[4] Constitution of Japan (1946), translation available on Prime Minister and His Cabinet’s website at http://japan.kantei.go.jp/constitution_and_government_of_japan/constitution_e.html, archived at https://perma.cc/D2PP-FT57.

[5] 衆議院議員選挙法中ヲ改正ス [Amending House of Representatives Election Act], National Archives of Japan, http://www.archives.go.jp/ayumi/kobetsu/s20_1945_06.html (last visited Dec. 4, 2015), archived at https://perma.cc/KJ2Z-AHYE; House of Councillors Member Election Act, Act No. 11 of 1947, abolished by Act on Implementation of House of Councillors Act and Reorganization of Related Acts, Act No. 101 of 1950, art. 1.

[6] National Archives of Japan, supra note 5.

[7] 詳細年表 5, 1946年12月1日~1947年6月23日 [Detailed Chronology 5 December 1, 1956–June 23, 1947], National Diet Library, http://www.ndl.go.jp/constitution/etc/history05.html (last visited Dec. 4, 2015), archived at https://perma.cc/QB4J-MT97.

[8]皇室令及附属法令廃止ノ件 [Regarding Abolishment of Imperial House Order and Related Laws and Regulations], Imperial House Order No. 12 of 1947, available at http://www.geocities.jp/nakanolib/kou/ks22-12.htm, archived at https://perma.cc/32XT-LXDM (click “Uploaded page”).

[9] The National Diet, House of Representatives, http://www.shugiin.go.jp/internet/itdb_english.nsf/html/ statics/guide/dietfun.htm (last visited Dec. 4, 2015), archived at https://perma.cc/8MM7-HWHE

[10] Constitution arts. 1 and 4.

[11] Id. art. 41.

[12] John Spacey, 4 Things to Do in Nagatacho, Japan Talk (Sept. 6, 2014), http://www.japan-talk.com/jt/ new/nagatacho-in-tokyo, archived at https://perma.cc/HMB2-73DL.

[13] Diet Building Facilities, House of Representatives, http://www.shugiin.go.jp/internet/itdb_english. nsf/html/statics/guide/bldg.htm (last visited Dec. 4, 2015), archived at https://perma.cc/KYS7-932S

[14] Constitution arts. 41–42.

[15] Id. art. 65.

[16] Id. art. 72.

[17] Parliamentary Cabinet System, House of Representatives, http://www.shugiin.go.jp/internet/itdb_ english.nsf/html/statics/guide/parliamentary.htm (last visited Dec. 8, 2015), archived at https://perma.cc/T86Z-RTTS.

[18] Constitution art. 67, para. 1.

[19] Id. art. 66, para. 3.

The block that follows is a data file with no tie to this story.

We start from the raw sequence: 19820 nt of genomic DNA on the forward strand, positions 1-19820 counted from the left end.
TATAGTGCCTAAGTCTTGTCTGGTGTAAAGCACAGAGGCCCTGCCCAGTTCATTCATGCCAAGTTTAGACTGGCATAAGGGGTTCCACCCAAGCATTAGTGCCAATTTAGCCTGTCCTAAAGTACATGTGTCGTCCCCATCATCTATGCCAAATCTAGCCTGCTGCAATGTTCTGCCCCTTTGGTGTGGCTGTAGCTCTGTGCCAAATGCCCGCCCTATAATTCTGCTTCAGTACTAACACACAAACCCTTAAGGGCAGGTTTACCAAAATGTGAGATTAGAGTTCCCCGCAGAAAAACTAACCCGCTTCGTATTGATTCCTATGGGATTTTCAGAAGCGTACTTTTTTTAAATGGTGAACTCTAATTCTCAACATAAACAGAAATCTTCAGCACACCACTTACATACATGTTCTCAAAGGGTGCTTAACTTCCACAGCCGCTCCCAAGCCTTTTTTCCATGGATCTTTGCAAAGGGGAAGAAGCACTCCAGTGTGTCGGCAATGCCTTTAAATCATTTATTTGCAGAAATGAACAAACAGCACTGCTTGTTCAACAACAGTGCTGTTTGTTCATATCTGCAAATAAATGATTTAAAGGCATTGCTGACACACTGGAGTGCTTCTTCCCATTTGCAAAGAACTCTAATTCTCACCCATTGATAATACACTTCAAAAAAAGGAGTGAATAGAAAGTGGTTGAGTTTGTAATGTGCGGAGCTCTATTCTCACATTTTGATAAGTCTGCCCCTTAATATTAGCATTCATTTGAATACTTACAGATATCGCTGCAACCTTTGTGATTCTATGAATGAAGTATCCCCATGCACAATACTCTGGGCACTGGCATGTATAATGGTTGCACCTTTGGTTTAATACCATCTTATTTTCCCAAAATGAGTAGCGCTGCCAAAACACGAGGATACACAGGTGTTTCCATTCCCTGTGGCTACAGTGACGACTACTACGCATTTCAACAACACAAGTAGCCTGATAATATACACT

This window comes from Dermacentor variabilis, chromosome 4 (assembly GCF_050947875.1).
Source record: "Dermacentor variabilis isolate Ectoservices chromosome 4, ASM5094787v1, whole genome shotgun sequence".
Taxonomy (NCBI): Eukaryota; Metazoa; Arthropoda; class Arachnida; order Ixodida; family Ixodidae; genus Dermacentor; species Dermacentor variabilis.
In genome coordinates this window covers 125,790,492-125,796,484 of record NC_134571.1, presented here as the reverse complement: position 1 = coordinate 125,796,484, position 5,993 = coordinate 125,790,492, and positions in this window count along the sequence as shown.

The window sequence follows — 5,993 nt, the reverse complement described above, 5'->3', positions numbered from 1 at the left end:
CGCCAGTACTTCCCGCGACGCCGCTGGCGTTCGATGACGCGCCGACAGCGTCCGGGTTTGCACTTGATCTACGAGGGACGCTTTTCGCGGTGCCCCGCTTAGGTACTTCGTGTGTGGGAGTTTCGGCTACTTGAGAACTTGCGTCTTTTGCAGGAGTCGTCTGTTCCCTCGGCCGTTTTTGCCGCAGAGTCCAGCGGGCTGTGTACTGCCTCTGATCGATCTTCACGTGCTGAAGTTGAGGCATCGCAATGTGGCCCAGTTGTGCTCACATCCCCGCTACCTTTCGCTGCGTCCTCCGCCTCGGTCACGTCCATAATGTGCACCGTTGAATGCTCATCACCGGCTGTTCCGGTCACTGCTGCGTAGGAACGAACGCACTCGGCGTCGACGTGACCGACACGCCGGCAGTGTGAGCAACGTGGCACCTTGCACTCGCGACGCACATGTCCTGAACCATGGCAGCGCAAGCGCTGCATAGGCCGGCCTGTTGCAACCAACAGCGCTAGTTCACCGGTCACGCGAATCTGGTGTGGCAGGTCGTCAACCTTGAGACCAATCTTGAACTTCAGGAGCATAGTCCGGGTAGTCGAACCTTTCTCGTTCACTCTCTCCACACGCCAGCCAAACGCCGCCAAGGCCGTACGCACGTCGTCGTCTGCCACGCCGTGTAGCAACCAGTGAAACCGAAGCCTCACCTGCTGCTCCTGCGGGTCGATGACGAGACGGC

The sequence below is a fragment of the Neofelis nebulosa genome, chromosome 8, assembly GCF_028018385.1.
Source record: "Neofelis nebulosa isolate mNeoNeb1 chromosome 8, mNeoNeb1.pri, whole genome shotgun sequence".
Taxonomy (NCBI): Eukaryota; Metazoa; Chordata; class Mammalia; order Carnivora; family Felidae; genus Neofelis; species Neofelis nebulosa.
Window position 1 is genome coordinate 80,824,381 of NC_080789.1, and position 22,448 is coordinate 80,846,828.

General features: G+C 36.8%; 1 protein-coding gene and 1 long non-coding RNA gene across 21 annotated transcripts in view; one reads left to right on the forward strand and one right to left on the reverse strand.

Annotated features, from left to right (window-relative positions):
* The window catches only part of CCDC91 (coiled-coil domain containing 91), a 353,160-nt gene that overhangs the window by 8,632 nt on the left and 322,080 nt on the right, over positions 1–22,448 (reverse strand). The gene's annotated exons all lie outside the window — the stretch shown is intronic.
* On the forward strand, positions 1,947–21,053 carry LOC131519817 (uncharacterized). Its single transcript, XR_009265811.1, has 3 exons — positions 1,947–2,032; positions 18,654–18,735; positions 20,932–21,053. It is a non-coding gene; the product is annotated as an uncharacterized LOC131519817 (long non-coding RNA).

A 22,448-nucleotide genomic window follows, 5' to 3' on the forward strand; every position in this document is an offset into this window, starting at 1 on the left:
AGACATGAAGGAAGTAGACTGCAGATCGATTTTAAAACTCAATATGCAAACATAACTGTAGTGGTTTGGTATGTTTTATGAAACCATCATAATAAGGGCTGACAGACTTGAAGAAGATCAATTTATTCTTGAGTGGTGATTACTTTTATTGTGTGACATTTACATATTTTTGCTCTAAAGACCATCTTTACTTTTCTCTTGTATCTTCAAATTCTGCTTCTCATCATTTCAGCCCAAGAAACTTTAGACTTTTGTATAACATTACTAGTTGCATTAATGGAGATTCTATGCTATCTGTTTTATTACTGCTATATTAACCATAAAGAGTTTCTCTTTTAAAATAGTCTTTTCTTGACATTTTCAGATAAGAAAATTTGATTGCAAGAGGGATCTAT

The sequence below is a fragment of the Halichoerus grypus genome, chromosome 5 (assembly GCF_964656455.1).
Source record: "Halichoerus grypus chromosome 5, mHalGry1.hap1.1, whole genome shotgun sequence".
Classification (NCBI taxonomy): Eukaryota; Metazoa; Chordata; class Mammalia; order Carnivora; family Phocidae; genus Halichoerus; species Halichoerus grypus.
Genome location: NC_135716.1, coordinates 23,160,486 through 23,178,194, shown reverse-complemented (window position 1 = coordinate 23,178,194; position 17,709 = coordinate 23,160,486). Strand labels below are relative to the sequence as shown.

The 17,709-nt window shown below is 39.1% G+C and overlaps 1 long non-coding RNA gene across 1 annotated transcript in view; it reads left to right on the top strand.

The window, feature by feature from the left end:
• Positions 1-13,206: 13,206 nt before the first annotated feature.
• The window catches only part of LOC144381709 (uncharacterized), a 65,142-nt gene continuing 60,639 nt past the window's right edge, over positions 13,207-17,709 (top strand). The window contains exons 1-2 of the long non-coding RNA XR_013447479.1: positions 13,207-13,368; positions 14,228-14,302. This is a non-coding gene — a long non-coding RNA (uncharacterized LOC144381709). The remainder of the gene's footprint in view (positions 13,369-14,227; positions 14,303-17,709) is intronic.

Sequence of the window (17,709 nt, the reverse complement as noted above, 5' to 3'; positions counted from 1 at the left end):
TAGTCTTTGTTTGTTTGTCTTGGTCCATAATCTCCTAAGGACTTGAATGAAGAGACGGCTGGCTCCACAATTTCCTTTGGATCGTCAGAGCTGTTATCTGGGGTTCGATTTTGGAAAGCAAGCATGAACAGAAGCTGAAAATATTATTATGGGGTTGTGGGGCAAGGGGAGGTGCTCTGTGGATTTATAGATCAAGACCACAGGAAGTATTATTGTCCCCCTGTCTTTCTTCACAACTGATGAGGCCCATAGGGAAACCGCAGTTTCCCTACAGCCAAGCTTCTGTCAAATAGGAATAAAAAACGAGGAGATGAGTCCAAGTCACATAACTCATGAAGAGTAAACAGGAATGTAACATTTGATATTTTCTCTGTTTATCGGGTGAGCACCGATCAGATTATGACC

[20] Id. art. 69.

[21] Powers of the National Diet, House of Representatives, http://www.shugiin.go.jp/internet/itdb_english.nsf/ html/statics/guide/powers.htm (last visited Dec. 8, 2015), archived at https://perma.cc/X4NN-V3CC.

[22] Id.; Essay Comparing the Japanese and American Electoral Systems, in The Government of Modern Japan: Elections, Asia for Educators, Columbia University (2009), http://afe.easia.columbia.edu/special/japan_ 1900_elections.htm, archived at https://perma.cc/3253-JLDY.

[23] Constitution art. 1.

[24] 天皇と国民の憲法 「元首」と定め地位明確に [Emperor and People’s Constitution, Make the Position Clear by Stating “Head of State”], Sankei Newspaper (Apr. 27, 2013), http://www.sankei.com/politics/news/ 130427/plt1304270013-n2.html, archived at https://perma.cc/NQ8Y-5WPY.

[25] Public Offices Election Act, Act No. 100 of 1950, amended by Act No. 60 of 2015, art. 4; Asia for Educators, supra note 22; 衆議院小選挙区の区割りの改定等について [Regarding Amendment of Allocation of Small Election Districts], Ministry of Internal Affairs and Communication (June 28, 2013), http://www.soumu. go.jp/senkyo/senkyo_s/news/senkyo/shu_kuwari/index.html, archived at https://perma.cc/PV2Y-2ZD2; 衆議院比例代表選挙の選挙区(ブロック)と各選挙区別定数 [House of Representatives Proportional Representation Districts (Blocks) and Number of Seats in Each District] (map), Ministry of Internal Affairs and Communication (June 25, 2000), http://www.soumu.go.jp/senkyo/senkyo_s/news/senkyo/shu_teisu/pdf/map.pdf, archived at https://perma.cc/VG7E-APNM.

[26] Constitution art. 45.

[27] Id. art. 46.

[28] Public Offices Election Act art. 10.